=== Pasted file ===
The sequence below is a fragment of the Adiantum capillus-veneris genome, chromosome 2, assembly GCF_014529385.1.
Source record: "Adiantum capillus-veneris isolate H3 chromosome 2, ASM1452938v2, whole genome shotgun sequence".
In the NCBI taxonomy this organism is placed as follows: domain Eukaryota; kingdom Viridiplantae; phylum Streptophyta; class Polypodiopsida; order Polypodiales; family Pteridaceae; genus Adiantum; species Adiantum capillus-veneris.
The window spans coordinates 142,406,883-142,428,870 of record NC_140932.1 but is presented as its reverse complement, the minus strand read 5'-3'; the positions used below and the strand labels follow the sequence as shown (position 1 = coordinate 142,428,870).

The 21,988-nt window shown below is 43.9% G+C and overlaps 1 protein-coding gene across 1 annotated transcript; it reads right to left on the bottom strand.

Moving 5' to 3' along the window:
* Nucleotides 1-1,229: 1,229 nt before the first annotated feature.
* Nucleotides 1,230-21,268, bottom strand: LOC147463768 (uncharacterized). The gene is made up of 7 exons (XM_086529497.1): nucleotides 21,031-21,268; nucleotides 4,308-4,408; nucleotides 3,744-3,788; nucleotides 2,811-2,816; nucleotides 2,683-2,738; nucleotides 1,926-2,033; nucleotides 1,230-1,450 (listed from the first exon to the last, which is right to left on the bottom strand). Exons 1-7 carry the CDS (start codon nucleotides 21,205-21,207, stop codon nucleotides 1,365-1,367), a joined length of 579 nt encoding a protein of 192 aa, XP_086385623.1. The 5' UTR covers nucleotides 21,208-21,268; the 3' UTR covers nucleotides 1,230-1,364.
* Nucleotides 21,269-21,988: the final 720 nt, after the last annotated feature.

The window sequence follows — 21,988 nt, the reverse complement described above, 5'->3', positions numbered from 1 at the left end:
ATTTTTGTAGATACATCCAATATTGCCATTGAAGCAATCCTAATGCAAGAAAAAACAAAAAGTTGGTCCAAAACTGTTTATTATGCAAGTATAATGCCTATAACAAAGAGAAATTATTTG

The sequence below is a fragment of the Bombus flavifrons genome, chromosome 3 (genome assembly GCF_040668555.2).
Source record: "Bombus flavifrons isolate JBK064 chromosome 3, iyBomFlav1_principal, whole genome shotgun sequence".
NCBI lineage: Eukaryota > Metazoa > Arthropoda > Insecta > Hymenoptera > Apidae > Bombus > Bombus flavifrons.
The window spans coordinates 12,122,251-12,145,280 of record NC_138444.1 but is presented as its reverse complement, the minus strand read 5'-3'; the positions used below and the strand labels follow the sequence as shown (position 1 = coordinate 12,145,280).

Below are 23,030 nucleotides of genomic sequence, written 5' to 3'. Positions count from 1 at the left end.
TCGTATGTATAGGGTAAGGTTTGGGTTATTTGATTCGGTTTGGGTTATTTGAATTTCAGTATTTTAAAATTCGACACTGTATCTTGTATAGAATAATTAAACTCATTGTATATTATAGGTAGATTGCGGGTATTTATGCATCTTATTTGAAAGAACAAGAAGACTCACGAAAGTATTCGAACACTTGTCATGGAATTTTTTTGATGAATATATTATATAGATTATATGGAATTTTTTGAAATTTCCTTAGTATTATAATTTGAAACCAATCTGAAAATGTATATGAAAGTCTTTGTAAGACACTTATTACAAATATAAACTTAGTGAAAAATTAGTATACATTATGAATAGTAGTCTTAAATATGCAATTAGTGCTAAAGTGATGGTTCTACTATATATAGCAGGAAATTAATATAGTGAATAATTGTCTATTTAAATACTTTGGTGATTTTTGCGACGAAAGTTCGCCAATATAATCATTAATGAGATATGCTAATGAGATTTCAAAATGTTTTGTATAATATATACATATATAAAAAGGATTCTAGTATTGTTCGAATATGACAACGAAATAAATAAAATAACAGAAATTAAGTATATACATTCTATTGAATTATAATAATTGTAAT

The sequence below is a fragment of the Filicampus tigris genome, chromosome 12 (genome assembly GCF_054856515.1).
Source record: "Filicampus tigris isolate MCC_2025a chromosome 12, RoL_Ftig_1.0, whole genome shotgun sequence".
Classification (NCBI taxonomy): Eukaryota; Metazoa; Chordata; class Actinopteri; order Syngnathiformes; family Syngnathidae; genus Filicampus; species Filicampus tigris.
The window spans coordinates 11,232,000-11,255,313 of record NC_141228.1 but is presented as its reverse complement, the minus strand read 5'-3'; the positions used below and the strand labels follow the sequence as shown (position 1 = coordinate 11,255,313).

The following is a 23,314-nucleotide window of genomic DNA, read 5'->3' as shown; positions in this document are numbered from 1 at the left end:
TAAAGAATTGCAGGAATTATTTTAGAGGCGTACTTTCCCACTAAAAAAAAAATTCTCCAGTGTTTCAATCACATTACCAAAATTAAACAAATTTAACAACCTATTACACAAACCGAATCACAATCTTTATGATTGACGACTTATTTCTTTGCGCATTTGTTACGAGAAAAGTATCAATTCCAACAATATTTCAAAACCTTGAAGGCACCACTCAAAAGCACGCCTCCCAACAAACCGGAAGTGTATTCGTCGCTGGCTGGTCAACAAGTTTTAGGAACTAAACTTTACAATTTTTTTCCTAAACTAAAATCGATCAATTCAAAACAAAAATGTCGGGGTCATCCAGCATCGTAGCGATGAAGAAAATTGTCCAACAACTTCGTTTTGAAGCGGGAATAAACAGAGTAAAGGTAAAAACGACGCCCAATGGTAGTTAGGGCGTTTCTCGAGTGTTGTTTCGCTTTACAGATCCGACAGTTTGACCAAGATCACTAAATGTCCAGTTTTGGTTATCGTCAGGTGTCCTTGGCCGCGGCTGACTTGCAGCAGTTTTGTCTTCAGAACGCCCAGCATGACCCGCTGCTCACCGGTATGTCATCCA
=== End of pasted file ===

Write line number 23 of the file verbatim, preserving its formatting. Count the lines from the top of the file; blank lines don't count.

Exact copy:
TAAAGAATTGCAGGAATTATTTTAGAGGCGTACTTTCCCACTAAAAAAAAAATTCTCCAGTGTTTCAATCACATTACCAAAATTAAACAAATTTAACAACCTATTACACAAACCGAATCACAATCTTTATGATTGACGACTTATTTCTTTGCGCATTTGTTACGAGAAAAGTATCAATTCCAACAATATTTCAAAACCTTGAAGGCACCACTCAAAAGCACGCCTCCCAACAAACCGGAAGTGTATTCGTCGCTGGCTGGTCAACAAGTTTTAGGAACTAAACTTTACAATTTTTTTCCTAAACTAAAATCGATCAATTCAAAACAAAAATGTCGGGGTCATCCAGCATCGTAGCGATGAAGAAAATTGTCCAACAACTTCGTTTTGAAGCGGGAATAAACAGAGTAAAGGTAAAAACGACGCCCAATGGTAGTTAGGGCGTTTCTCGAGTGTTGTTTCGCTTTACAGATCCGACAGTTTGACCAAGATCACTAAATGTCCAGTTTTGGTTATCGTCAGGTGTCCTTGGCCGCGGCTGACTTGCAGCAGTTTTGTCTTCAGAACGCCCAGCATGACCCGCTGCTCACCGGTATGTCATCCA